There are two possible decision making risks that corporate gate keepers face in assessing new opportunities:
(1) screening-in a new opportunity that should be rejected, and
(2) screening-out a new opportunity that should be included.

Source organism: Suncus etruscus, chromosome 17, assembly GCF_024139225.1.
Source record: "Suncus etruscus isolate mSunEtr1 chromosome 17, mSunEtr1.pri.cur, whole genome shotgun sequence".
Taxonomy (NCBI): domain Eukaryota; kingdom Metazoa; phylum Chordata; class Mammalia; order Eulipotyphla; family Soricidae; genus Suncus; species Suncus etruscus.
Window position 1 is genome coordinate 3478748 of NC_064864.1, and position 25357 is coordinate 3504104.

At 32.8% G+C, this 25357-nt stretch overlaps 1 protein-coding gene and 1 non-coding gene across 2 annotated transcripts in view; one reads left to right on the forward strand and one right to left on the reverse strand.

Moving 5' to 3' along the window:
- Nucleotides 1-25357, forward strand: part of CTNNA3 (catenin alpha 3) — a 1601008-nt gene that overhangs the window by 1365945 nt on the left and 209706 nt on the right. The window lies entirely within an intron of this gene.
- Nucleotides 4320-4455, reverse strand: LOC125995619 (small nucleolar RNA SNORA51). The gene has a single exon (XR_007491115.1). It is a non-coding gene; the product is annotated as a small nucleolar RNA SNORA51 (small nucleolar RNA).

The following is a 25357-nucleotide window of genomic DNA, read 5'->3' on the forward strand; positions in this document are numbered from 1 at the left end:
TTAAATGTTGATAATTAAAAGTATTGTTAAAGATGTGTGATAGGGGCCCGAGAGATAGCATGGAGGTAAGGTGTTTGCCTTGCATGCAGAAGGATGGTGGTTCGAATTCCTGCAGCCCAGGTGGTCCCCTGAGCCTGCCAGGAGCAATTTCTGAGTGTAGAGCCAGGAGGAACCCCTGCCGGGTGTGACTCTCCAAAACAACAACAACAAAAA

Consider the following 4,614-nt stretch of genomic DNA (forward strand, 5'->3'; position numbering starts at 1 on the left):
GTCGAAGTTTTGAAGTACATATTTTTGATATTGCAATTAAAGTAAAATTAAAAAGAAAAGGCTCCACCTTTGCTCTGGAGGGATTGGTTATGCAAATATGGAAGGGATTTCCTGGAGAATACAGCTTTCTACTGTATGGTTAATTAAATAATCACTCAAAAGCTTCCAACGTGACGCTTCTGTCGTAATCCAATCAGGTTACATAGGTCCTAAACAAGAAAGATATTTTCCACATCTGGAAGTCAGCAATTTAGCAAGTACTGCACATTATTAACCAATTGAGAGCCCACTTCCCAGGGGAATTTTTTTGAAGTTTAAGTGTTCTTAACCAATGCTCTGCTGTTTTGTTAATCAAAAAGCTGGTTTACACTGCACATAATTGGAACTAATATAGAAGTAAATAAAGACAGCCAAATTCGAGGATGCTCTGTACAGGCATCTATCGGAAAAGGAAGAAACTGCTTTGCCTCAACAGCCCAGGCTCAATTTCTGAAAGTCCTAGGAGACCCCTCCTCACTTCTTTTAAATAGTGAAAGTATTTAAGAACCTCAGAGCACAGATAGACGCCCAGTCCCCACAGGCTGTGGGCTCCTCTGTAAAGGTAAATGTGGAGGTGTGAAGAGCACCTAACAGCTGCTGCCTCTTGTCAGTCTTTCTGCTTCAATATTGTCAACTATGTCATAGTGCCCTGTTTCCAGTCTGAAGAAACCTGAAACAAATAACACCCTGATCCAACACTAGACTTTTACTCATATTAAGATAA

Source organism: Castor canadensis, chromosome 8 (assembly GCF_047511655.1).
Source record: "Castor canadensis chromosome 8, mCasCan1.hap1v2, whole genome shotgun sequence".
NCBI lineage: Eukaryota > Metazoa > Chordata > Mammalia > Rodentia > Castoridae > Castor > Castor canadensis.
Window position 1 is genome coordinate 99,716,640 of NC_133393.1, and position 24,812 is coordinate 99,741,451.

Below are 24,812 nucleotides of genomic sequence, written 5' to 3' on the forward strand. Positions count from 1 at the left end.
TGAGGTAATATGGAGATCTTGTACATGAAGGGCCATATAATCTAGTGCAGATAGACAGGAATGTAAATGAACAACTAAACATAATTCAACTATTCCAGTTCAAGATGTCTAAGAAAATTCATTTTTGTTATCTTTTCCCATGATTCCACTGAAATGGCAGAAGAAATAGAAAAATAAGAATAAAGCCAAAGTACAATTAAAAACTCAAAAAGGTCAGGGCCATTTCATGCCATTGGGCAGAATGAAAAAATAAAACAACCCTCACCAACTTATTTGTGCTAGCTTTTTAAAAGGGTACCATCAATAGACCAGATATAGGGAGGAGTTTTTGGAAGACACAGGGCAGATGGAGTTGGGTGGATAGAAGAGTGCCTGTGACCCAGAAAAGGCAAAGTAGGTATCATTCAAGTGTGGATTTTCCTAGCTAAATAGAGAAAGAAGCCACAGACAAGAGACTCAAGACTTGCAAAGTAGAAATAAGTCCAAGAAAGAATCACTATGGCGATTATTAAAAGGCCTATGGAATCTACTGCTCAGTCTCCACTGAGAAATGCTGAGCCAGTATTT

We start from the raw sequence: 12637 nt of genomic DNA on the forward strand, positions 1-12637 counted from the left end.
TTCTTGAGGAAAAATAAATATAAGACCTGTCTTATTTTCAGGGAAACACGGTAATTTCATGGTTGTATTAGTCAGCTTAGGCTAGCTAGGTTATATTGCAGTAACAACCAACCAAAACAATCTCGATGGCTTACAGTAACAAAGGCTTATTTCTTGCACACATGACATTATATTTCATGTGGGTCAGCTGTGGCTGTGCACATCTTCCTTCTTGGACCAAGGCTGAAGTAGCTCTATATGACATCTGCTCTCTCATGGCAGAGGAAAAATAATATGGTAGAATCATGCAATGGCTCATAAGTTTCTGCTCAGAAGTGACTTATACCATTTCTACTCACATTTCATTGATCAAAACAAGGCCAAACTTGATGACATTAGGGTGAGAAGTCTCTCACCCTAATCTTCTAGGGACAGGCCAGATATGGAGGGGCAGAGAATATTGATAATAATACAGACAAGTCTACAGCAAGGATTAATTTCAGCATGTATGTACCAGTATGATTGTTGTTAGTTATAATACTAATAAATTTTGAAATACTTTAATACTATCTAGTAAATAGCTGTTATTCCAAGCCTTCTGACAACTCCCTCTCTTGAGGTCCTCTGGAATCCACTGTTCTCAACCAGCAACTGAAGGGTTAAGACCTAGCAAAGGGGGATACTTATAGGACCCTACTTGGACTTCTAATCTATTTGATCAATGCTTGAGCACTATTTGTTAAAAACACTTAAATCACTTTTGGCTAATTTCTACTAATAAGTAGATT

The first risk is a relatively minor one, as the discipline associated with a stage gate process should catch bad actors. Therefore, the real risk lies in prematurely taking a pass on a potentially strong opportunity. Not every new idea is worthy of adoption. On the other hand, I believe that some candidates deserve greater consideration than I fear that they sometimes receive. It is of course, a lot easier and less risky to say "no" to a new opportunity than to say "yes". This causes me to wonder whether some gatekeepers (whether they be in R&D or Marketing or both) decide to reject potentially attractive new opportunities for want of sufficient clarifying information. How to inform decision making? Some of my R&D clients have me design and field simple, inexpensive, and quick on-line (e.g. Survey Monkey) customer research. These exploratory studies enable clients to get an early read on whether a new opportunity "moves the needle" with consumers, to help them decide whether or not to bring it forward to their business team counterparts. I'm not suggesting that experienced business professionals should not apply or trust their judgment in assessing new opportunities. I'm simply proposing that sometimes, it can be helpful to generate quantitative consumer data to help inform their decision making. What do you think?